The Ukrainian military said its troops were still hindering Russian forces trying to fight their way into the capital Kyiv, about 150 kilometres south of Chernihiv.
Elsewhere, Russian forces fired two missiles late Thursday at a Ukrainian military unit on the outskirts of Dnipro, the fourth-largest city in the country, the regional emergency services said. The strikes destroyed buildings and set off two fires, it said. The number of dead and wounded was unclear.
Russia’s military claimed on Friday that it destroyed a massive Ukrainian fuel base used to supply the Kyiv region’s defences, with ships firing a salvo of cruise missiles, according to the Interfax news agency. Videos on social media showed an enormous fireball explosion near the capital.
For civilians, the misery has become unrelenting. Kyiv, like other cities, has seen its population dramatically reduced in the vast refugee crisis that has seen more than 10 million displaced and nearly 3.7 million fleeing the country entirely. In the capital, over 260 civilians have died and more than 80 buildings been destroyed since the start of the war.
Ukrainian President Volodymyr Zelensky has urged his country to keep up its military defence and not stop “even for a minute.” Zelensky used his nightly video address on Thursday to rally Ukrainians to “move toward peace, move forward.”
“With every day of our defence, we are getting closer to the peace that we need so much. We can’t stop, even for a minute, for every minute determines our fate, our future, whether we will live.” He said thousands of people, including 128 children, died in the first month of the war. Across the country, 230 schools and 155 kindergartens have been destroyed. Cities and villages “lie in ashes,” he said.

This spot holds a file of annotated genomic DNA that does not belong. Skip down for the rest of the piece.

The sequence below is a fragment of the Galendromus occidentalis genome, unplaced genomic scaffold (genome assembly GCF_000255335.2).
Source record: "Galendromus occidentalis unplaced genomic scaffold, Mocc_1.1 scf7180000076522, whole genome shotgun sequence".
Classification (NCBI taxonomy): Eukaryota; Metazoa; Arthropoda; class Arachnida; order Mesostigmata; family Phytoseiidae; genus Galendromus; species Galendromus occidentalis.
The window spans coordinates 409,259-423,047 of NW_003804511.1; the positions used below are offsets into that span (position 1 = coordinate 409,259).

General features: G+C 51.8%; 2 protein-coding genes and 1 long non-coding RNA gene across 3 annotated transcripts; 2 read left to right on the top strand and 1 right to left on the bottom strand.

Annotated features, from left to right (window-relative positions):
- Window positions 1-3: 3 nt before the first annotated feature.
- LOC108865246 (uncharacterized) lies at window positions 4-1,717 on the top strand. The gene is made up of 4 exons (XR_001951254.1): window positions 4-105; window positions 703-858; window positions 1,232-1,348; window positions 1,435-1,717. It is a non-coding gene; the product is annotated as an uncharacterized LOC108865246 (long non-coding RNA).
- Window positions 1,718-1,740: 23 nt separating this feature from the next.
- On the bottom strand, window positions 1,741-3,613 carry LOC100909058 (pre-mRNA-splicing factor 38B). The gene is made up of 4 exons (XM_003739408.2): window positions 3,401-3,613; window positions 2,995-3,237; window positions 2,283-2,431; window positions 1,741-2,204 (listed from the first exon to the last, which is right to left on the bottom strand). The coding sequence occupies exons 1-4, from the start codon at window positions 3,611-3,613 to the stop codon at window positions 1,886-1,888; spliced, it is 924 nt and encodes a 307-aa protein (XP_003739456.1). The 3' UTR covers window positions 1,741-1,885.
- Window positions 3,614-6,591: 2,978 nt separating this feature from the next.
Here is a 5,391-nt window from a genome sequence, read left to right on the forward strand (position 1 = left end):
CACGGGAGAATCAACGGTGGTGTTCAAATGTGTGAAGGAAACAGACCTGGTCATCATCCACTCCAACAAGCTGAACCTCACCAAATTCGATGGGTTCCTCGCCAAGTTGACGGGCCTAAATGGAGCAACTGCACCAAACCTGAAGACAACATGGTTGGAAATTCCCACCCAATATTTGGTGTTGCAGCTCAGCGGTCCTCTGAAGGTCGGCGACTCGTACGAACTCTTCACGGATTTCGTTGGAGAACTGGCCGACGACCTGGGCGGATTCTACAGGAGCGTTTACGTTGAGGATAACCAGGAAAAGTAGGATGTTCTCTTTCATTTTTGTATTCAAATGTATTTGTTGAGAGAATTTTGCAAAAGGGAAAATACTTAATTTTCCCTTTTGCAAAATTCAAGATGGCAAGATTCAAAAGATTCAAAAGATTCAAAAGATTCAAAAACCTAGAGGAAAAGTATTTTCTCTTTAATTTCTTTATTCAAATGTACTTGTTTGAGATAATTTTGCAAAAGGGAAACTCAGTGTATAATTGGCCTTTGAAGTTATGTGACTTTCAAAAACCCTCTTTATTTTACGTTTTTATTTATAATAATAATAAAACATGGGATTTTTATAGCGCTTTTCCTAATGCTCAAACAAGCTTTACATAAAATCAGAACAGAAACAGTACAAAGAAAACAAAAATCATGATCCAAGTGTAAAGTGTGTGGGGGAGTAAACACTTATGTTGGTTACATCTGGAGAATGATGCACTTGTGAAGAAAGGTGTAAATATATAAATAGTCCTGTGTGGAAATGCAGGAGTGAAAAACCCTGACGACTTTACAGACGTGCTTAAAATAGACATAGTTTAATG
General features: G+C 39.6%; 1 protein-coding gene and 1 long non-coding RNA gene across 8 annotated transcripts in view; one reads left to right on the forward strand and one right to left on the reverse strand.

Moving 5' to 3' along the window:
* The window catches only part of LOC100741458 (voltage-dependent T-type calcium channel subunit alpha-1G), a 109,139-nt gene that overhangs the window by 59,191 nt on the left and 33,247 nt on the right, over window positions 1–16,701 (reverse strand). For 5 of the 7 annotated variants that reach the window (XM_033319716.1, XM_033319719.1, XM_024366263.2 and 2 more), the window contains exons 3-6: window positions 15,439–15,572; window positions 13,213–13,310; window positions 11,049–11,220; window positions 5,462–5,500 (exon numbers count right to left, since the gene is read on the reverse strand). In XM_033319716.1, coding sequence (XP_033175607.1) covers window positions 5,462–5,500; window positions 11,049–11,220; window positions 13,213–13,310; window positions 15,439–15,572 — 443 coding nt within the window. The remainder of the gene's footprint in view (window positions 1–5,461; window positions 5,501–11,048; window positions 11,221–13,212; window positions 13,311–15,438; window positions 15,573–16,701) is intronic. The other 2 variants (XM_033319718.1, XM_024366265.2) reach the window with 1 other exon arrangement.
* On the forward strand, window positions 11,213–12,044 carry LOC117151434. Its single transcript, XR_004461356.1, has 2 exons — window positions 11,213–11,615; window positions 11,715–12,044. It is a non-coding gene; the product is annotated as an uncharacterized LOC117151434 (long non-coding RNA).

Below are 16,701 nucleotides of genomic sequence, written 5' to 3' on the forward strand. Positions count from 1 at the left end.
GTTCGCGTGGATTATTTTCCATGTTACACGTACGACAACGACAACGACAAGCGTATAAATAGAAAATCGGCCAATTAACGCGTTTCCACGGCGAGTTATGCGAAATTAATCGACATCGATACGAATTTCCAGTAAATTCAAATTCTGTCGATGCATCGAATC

Plan to undercut Russian energy
With Ukrainian soldiers battling Russia’s invasion force to a near stalemate in many places and the president urging people to remain steadfast, the United States and the European Union have moved to slowly squeeze off the cash flow the Kremlin gets from the sales of fossil fuels.
The U.S. and EU on Friday announced a new partnership to reduce the continent’s reliance on Russian energy, a step top officials characterized as the start of a years-long initiative to further isolate Moscow after its invasion of Ukraine.
U.S. President Joe Biden asserted that Russian President Vladimir Putin uses energy to “coerce and manipulate his neighbours” and uses the profits from its sale to “drive his war machine.”
Under the plan, the U.S. and other nations will increase liquefied natural gas exports to Europe by 15 billion cubic metres this year, though U.S. officials were unable to say exactly which countries will provide the extra energy this year. Even larger shipments would be delivered in the future.
Biden was set to discuss the issue further with Ursula von der Leyen, head of the European Union’s executive arm, before leaving for Poland, the final leg of his four-day trip.
After meeting with his global counterparts in Paris this week, Canada’s natural resources minister pledged to pump out more oil and gas to alleviate the energy crisis in Europe.
Russia facing ‘total war’ from West
Russian Foreign Minister Sergei Lavrov on Friday said Russia is facing total war declared by the West. He said the goal was “to destroy, break, annihilate, strangle the Russian economy, and Russia on the whole.”
During the first month of what Russia describes as a “special military operation” in Ukraine, the West imposed tough measures targeting Russia’s economy and financial system as well as Putin and Russian oligarchs.
Despite that, Lavrov said Russia was not isolated.
“We have many friends, allies, partners in the world, a huge number of associations in which Russia is working with countries of all continents, and we will continue to do so,” Lavrov said. He went on to say that the vast majority of states won’t join the Western sanctions policy against Russia.